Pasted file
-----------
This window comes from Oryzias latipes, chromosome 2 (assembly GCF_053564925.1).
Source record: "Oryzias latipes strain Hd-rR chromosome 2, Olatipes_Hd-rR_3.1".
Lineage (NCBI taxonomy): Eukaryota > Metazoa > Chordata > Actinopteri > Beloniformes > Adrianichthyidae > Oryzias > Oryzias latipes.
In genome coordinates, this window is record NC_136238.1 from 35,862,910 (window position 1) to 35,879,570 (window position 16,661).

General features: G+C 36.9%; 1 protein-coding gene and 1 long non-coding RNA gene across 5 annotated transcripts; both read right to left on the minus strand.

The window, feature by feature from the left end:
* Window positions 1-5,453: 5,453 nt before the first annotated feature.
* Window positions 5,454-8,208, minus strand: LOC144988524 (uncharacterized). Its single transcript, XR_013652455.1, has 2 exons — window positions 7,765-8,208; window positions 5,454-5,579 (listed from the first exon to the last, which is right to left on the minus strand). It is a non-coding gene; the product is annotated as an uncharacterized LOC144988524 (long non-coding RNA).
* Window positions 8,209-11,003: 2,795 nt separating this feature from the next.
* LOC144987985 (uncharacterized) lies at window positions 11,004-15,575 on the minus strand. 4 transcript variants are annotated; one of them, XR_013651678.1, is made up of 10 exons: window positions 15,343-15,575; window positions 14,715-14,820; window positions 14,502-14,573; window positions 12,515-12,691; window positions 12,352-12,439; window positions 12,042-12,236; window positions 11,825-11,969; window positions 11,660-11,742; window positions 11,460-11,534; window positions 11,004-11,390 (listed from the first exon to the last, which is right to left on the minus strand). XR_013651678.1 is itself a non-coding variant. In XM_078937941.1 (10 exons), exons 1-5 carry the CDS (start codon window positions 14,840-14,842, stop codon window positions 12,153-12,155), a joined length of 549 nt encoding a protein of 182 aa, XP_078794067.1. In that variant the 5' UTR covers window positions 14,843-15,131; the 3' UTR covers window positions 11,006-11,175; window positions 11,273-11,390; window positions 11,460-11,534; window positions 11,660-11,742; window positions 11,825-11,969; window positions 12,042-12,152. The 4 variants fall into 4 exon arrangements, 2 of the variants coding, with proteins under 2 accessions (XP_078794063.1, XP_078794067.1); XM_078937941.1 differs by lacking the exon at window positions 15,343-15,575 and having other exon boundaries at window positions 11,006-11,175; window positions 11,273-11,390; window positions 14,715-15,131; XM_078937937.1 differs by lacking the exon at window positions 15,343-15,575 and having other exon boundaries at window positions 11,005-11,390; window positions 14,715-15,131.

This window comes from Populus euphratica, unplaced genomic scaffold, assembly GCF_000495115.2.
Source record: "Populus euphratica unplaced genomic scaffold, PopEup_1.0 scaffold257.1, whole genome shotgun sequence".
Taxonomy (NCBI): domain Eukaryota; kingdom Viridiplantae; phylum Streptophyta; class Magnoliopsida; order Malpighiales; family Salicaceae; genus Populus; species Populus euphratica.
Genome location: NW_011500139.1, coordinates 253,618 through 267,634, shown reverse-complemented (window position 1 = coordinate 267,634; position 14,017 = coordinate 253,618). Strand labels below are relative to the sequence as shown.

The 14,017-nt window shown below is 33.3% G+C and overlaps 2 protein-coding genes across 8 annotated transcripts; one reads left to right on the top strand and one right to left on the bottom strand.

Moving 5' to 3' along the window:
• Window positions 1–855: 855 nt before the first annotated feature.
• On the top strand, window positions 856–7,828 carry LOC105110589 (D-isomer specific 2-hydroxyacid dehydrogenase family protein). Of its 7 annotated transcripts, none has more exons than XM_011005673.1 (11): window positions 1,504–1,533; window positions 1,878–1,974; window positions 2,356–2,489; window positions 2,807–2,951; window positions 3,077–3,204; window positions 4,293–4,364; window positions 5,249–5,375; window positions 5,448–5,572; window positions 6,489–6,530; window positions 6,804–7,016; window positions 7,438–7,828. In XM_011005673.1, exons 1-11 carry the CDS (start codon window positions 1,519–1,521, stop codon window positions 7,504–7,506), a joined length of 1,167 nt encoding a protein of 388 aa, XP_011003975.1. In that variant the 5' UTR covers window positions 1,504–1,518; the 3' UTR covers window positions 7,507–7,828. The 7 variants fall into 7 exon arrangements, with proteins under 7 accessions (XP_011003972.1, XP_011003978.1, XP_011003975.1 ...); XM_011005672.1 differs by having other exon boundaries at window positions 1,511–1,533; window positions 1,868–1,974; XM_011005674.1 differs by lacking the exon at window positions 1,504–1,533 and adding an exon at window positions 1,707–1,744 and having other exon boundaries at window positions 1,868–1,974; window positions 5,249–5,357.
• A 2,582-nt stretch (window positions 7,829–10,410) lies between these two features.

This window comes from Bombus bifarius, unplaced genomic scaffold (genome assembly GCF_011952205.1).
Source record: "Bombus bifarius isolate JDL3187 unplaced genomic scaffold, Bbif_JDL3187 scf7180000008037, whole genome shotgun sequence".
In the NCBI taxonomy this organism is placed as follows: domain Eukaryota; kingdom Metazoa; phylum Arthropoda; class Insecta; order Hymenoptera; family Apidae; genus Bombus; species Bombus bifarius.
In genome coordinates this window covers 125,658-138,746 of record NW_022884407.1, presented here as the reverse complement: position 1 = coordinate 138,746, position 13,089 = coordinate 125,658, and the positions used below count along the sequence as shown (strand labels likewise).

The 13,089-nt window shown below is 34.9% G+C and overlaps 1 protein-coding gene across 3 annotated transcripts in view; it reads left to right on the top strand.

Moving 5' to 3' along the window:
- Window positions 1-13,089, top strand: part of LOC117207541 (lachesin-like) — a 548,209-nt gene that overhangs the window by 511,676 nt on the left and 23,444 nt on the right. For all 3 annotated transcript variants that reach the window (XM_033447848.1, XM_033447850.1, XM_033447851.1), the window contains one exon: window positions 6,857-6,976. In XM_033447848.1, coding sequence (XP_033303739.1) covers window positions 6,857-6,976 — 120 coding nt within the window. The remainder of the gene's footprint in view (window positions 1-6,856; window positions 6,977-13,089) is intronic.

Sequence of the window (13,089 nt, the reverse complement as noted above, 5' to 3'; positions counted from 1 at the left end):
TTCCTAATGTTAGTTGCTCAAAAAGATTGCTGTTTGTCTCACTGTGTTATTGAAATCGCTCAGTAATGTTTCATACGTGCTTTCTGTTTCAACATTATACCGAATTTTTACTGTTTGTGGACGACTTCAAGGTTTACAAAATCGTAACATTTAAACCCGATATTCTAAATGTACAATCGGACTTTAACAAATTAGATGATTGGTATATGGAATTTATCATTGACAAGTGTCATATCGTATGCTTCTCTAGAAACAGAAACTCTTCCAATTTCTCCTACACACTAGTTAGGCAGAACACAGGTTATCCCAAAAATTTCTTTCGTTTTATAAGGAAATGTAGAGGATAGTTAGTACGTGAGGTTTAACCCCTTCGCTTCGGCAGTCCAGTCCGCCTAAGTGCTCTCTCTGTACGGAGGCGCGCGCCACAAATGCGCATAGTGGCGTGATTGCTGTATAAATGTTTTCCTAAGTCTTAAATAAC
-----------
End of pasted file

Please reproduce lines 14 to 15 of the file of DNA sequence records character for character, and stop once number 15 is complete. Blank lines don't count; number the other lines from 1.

Genome location: NW_011500139.1, coordinates 253,618 through 267,634, shown reverse-complemented (window position 1 = coordinate 267,634; position 14,017 = coordinate 253,618). Strand labels below are relative to the sequence as shown.

The 14,017-nt window shown below is 33.3% G+C and overlaps 2 protein-coding genes across 8 annotated transcripts; one reads left to right on the top strand and one right to left on the bottom strand.